4. Voivod – The Wake
I just knew this sucker was going to be good…their last few have been great (Target Earth a gem)…but I didn’t think it was going to be this good. Thrash, punk, prog, jazz…King Crimson at there most pissed off and ragged…You know you’re listening to a Voivod album and that these francophone fucks are still giving a shit! I love the variance of the tempos and textures of the songs that allow the riffs to burrow deep.

3. Clutch – Book Of Bad Decisions
God damn! These guys cannot make a shitty album. Heavy groove merchants with wickedly fun and fucked-up lyrics that always put a smile on my face as I belt them out. This album would make this list for the strutting horn-driven “In Walks Barbarella” alone… Making heavy metal fun and in-the-pocket funky…

2. Orange Goblin – The Wolf Bites Back
These guys should be huge. Their diverse influences are expanding their heavy metal pallet, and it is all so fucking cool. Orange Fucking Goblin baby!

1. Crazy Bull – The Past Is Today
Thanks to Classic Rock’s July free CD I was turned on to this album of southern fried heavy riff rock at it’s groovy gritty best. Skynyrd, Hatchet and more than a few nods to Brits Wishbone Ash. Sumptuous riffs, and leads and solos that put a smile on your face….

 

 

 

 


Thanks to Tom for his awesome list.  I’m placing an Amazon order for Tenacious D and Voivod right now!

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#729.6: Dr. Dave’s Late 2018 List

A couple lists arrived late this year, so let’s keep rolling with ’em!  (The lateness of the lists will be addressed next post.)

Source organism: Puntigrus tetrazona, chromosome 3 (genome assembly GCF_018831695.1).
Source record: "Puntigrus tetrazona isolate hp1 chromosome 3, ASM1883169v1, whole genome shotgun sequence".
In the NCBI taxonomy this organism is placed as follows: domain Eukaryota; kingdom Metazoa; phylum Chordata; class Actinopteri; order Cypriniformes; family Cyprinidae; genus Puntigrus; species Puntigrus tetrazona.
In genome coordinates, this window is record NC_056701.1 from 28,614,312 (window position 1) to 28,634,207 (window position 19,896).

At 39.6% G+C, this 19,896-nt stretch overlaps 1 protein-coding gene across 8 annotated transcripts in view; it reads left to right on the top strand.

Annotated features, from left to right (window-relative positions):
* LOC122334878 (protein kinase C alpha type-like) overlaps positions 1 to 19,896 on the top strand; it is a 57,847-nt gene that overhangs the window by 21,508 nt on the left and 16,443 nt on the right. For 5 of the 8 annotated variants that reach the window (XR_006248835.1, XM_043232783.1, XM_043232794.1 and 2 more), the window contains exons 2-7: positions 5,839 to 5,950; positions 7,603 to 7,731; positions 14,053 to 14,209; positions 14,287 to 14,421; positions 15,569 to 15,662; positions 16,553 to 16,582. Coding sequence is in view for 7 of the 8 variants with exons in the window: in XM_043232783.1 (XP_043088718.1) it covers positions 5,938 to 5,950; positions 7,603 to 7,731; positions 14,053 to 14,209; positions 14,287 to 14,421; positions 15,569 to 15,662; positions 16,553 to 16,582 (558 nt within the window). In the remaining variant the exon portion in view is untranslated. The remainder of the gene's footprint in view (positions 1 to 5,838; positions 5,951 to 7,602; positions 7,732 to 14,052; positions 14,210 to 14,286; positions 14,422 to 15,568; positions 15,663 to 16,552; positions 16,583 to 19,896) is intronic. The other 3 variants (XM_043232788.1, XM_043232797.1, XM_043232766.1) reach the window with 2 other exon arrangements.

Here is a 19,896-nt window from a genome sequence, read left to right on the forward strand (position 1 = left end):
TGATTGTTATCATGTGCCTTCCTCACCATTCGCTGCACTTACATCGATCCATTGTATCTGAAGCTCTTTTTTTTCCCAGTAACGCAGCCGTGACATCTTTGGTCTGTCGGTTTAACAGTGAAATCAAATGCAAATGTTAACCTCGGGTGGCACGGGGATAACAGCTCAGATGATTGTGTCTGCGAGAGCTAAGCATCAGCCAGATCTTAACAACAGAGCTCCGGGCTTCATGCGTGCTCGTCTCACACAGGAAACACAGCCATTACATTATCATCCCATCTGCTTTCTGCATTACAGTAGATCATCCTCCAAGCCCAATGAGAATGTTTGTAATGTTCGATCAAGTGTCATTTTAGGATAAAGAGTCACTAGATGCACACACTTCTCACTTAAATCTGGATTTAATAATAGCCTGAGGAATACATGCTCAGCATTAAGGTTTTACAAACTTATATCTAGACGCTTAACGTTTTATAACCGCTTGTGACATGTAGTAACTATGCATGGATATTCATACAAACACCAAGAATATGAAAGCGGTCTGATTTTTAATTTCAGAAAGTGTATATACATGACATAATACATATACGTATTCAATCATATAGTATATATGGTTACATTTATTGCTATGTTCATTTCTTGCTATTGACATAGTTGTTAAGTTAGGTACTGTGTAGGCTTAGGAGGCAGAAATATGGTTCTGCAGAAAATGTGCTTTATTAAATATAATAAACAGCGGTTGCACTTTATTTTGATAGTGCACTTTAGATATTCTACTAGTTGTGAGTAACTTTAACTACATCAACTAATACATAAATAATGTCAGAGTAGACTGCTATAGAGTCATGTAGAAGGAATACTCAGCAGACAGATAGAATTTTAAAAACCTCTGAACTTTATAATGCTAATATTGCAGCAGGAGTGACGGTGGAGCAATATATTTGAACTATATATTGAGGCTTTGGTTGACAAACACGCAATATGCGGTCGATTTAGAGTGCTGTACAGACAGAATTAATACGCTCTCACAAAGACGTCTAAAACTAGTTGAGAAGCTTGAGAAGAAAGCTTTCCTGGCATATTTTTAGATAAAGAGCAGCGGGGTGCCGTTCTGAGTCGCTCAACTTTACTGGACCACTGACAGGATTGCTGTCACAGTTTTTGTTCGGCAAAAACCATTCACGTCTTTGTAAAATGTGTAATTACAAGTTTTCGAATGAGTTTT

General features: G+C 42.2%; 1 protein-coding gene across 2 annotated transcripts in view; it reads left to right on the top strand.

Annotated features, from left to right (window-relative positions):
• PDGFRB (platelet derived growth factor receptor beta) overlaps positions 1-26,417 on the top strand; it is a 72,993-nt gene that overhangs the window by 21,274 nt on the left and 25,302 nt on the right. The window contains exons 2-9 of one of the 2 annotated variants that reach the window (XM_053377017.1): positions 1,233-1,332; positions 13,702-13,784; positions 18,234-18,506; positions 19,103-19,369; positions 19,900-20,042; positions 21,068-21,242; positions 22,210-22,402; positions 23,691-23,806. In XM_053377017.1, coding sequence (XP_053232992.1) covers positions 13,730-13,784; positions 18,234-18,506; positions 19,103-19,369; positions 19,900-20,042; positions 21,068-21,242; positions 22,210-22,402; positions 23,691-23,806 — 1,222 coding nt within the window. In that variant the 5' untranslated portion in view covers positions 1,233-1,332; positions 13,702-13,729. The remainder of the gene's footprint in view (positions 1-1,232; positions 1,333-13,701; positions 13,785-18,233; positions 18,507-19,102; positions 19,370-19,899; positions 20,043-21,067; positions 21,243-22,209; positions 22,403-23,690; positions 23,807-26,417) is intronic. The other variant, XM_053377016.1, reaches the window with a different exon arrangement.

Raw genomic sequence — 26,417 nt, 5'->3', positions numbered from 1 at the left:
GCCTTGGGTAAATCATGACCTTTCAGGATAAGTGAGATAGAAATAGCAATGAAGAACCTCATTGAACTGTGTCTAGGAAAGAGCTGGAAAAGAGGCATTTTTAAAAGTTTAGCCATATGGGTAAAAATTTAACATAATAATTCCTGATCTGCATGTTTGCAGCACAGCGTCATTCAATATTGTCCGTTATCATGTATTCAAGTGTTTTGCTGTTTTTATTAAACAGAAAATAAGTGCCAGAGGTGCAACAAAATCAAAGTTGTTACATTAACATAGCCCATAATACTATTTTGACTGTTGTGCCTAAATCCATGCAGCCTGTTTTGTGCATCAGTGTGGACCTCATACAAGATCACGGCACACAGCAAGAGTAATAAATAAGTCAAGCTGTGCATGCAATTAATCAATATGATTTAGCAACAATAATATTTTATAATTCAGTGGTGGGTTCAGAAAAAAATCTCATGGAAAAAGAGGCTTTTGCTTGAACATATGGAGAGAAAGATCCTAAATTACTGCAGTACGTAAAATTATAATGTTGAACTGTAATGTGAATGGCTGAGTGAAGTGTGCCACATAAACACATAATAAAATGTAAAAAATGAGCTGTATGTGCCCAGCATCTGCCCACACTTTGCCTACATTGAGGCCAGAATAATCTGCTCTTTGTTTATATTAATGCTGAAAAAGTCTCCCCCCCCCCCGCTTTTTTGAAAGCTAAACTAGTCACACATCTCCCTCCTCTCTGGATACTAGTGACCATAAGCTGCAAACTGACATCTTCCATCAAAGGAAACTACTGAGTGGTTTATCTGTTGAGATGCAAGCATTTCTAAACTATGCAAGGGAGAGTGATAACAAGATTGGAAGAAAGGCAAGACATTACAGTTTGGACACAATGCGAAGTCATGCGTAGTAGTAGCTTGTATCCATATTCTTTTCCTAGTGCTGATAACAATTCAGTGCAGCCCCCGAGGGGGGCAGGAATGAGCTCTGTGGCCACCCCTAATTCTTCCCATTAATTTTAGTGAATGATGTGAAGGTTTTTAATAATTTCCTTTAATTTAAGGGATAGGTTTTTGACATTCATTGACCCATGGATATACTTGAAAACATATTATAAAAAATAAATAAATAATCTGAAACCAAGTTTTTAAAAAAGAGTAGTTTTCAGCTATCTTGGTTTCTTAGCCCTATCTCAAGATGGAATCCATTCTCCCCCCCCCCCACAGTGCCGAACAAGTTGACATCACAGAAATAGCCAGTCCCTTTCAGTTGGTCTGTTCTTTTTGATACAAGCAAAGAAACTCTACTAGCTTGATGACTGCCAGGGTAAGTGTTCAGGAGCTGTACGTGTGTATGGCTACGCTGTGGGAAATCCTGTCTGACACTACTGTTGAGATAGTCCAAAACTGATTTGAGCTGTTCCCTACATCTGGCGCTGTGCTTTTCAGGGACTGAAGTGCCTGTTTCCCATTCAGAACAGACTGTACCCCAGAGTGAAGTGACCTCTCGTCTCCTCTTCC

I witnessed Dr. Dave Haslam play in four bands this year:  1. Mickey Straight 2. Nancy Vicious & the Nasty Bitches 3. The Helen Keller Band 4. Max the Axe.  He has the rock and roll skills and credentials, so pay attention.  Here’s the good Dr. Dave!


 

DR. DAVE’S TOP “TEN” FOR 2018

When I glance over my (extended) list for this year, I must admit to being a little underwhelmed. There are some pleasant surprises, but other than the last few entries of my list nothing much really kicked the pants off me. Mind you, I might have slept on an album or two that I may hold in high regard a year or two from now because that’s how I roll. If last year was the year of progressive doom for me, this year is more all over the place. There are some usual suspects and a few true outliers.

First, a few “close but no cigar” awards go to:

  • Sleep The Sciences
  • Fu Manchu Clone of the Universe
  • Sargeist Unbound
  • Yob Our Raw Heart 
  • Orange Goblin The Wolf Bites Back

tl;dd (“too late; didn’t digest”):

  • Ihsahn Amr  
  • Uncle Acid and the DeadbeatsWasteland
  • Rivers of Nihil Where Owls Know My Name (shit, this one is insane – proggy death metal that all of a sudden drops into slow jazz bass lines and then a sax solo – WTF?  I will be listening to this a lot over the next year…4 and a half minutes into this album – what the utter fuck? WOW.)
  • FailureIn the Future Your Body Will Be the Furthest Thing From Your Mind (LOVE this band – didn’t hear this much, and it’s not as immediately engaging as their last one, but anything new by them is a real treat).

Starting at the bottom…

12.    Judas Priest Firepower